The common-cause gathering was attended by community activists from Cork, Derry, Donegal, Dublin, Kerry, Limerick, Mayo and Tyrone.
The Irish Times has more on the story HERE.

Grassroots campaigners have called on the Government to ratify a UN convention on public access to decision-making on environmental issues.

According to The Irish Times, activists at the first All-Ireland Community Campaigns Gathering in Dublin recently claimed that coastal communities would have been “spared a decade of distress” if the Aarhus convention had been adopted into Irish law.

Ireland is one of just a handful of European countries yet to ratify the Aarhus convention, first adopted in 1998. Former Environment Minister John Gormley left office before fulfilling his promise to do so.

Mamie Bowen of the Cork Harbour Alliance for a Safe Environment (Chase) cited the approval of a foreshore licence for the Corrib gas pipeline, despite local concerns, as an example of the Government allowing private companies to "impose dangerous projects on communities.”

The common-cause gathering was attended by community activists from Cork, Derry, Donegal, Dublin, Kerry, Limerick, Mayo and Tyrone.

The Irish Times has more on the story HERE.

Published in Coastal Notes
Simon Coveney TD, Minister for Agriculture, Marine and Food yesterday, 21st March, held a bilateral meeting with Minister Rosa Aguilar, Minister of Environment, Rural and Maritime Affairs in Madrid to discuss the planned reform of the Common Fisheries Policy (CFP) and to identify areas of mutual interest. The EU Commission has been in consultation over the past year on the reform of the CFP and Commission proposals are expected in June/July for adoption by the end of 2012.

The meeting focused on the key areas of importance to both countries in the Common Fisheries Policy. Minister Coveney said "I consider that the Reform of the CFP to be absolutely crucial to the future of the Irish fishing industry and I am committed to working to deliver a reform package that works for Irish fishermen and also ensures that fish stocks are rebuilt and are managed in a sustainable way. Coastal communities are directly dependent on a healthy fishing industry and the new CFP must deliver long term economic activity and employment for these communities. My experience to date in public life has reinforced the importance of building trust and a positive relationship with key decision makers. My relationship with the Spanish Minister with responsibility for fisheries is important in that regard. Today was an important first step in that relationship".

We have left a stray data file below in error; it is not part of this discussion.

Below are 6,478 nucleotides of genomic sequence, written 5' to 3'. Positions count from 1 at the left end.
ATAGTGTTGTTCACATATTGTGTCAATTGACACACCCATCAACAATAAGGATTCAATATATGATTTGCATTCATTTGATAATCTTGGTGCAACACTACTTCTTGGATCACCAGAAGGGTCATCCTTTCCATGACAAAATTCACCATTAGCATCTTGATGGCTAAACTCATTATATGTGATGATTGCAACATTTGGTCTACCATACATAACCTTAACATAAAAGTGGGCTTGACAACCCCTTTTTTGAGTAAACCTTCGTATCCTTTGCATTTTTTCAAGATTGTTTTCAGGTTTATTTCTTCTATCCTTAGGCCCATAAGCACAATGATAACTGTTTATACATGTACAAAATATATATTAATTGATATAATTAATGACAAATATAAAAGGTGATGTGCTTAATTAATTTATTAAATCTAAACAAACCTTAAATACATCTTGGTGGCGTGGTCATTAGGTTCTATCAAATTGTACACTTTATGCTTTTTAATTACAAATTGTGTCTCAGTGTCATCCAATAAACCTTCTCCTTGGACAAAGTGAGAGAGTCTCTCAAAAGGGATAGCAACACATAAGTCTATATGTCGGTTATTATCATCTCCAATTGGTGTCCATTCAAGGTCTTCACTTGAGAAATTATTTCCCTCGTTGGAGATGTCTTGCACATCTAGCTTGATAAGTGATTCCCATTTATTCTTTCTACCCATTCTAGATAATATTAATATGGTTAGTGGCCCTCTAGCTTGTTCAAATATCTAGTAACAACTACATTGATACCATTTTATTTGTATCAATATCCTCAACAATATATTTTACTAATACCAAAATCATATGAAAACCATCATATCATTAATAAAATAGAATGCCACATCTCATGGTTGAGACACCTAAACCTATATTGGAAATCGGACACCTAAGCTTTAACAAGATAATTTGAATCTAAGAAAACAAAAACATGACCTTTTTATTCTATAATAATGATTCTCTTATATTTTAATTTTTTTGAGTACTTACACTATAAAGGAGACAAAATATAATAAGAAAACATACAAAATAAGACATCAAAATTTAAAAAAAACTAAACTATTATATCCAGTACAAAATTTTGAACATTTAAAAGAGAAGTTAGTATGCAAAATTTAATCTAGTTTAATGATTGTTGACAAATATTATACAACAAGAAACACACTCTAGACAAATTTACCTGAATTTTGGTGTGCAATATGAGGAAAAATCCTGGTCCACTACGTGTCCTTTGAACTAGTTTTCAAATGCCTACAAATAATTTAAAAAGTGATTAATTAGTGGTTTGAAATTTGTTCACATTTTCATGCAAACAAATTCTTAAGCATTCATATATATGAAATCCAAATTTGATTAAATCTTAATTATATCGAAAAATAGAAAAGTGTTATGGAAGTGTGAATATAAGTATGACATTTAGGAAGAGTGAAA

Minister Coveney and Minister Rosa Aguilar agreed to focus on key elements of the CFP Reform and to develop a mutual understanding in advance of key negotiations later this year. A joint statement on the areas of mutual interest that were discussed is attached. Minister Coveney said "While there are certain areas where Ireland and Spain have opposing positions, particularly in relation to access to fish stocks, there are many areas where both countries have similar concerns. Both countries have coastal communities very dependent on fishing and related activities and the new CFP must be reformed to work positively in the long term to support these communities".

Minister Coveney added "The development of mutual understanding on core issues including effectively addressing discards, will be critical in the negotiations. I am also convinced that the consumer must be given clear information on the origin and production methods of fish in order to be able to make an informed choice. This approach will, I firmly believe, benefit EU fishermen and aquaculture operators who operate under strict environmental and food safety rules. I am seeking to reform the CFP in the area of governance so that stakeholders are given a key input into management arrangements that are developed on a regional basis. Both Minister Rosa Aguilar and myself are convinced of the importance of increased EU funding to support the reformed CFP.